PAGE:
It's difficult to estimate how many people in the U.S. wear glasses because there are so many variables to consider. Some people only wear glasses to read, and others wear them only to drive. Many people only wear eyeglasses part of the time and contact lenses the rest of the time. Some sunglasses are prescription, and some are protection from the sun or simply a fashion accessory.
According to the Vision Council of America, approximately 75% of adults use some sort of vision correction. About 64% of them wear eyeglasses, and about 11% wear contact lenses, either exclusively, or with glasses. Over half of all women and about 42% of men wear glasses. Similarly, more women than men, 18% and 14% respectively, wear contacts. Of those who use both contacts and eyeglasses, 62% wear contact lenses more often.
Drugstores sell non-prescription glasses for reading; that is, anyone can buy them without seeing their eye doctor for an exam. Fourteen percent of Americans use these. The majority of people, about 85% of the American population, wear sunglasses. Some sunglasses are prescription and others are used only to protect the eyes from damage from the sun.
Approximately 30% of the American population is near-sighted, and must use glasses for activities such as driving and schoolwork. Near-sighted people have no trouble seeing things that are close to them, such as newspapers or needlework. About 60% of Americans are far-sighted; they have trouble reading or sewing without glasses, but can focus well at a distance. The majority of young people who wear glasses are near-sighted. As people age, they are more likely to need vision correction for far-sightedness. About 25% of people who wear glasses to see distances will end up needing reading glasses or bifocals as they get older. About one-third of people who wear glasses have astigmatism in one or both eyes. Astigmatism is when the shape of the cornea or lens of the eye affects vision.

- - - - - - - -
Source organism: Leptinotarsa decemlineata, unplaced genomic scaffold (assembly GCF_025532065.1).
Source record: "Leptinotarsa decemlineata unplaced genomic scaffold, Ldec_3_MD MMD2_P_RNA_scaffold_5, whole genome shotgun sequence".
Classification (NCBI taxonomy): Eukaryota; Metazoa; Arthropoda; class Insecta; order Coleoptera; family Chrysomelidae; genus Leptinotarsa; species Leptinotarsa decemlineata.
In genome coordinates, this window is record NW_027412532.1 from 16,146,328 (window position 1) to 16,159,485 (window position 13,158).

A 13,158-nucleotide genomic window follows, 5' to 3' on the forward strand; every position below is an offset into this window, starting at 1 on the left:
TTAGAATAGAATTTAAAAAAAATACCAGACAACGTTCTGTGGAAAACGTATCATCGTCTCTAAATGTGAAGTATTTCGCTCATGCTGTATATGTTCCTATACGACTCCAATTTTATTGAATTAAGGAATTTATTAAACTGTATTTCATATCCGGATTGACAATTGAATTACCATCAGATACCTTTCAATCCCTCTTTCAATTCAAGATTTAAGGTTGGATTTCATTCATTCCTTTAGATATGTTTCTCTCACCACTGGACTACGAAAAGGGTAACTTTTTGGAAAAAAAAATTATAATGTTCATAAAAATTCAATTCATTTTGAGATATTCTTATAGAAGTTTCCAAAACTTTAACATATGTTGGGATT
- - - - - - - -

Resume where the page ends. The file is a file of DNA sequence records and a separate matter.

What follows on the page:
Certain types of visual disturbances affect some races more frequently. Asian-Americans, for example, are more likely to be near-sighted than Caucasians or African-Americans. African-Americans have the lowest incidence of near-sightedness, but are more prone to cataracts and some other eye diseases. Eye problems, including the need to wear glasses, also can run in families.
Many famous people wear glasses, and for some, specs are a fashion accessory. Some famous celebrities who wear glasses include Johnny Depp, Elton John, and Groucho Marx. Other celebrities wear glasses even though they do not need them for vision correction. Drew Carey, for example, had laser surgery to correct his vision, but still wears eyeglasses as an accessory. Masaharu Morimoto, from the popular cooking show Iron Chef, wears non-prescription glasses at times.
With three-quarters of the population in specs, it is fortunate that there is a huge variety of eyeglass styles, shapes, and colors on the market. Contact lenses and laser surgery are available for those who prefer not to wear eyeglasses, but still want to see clearly.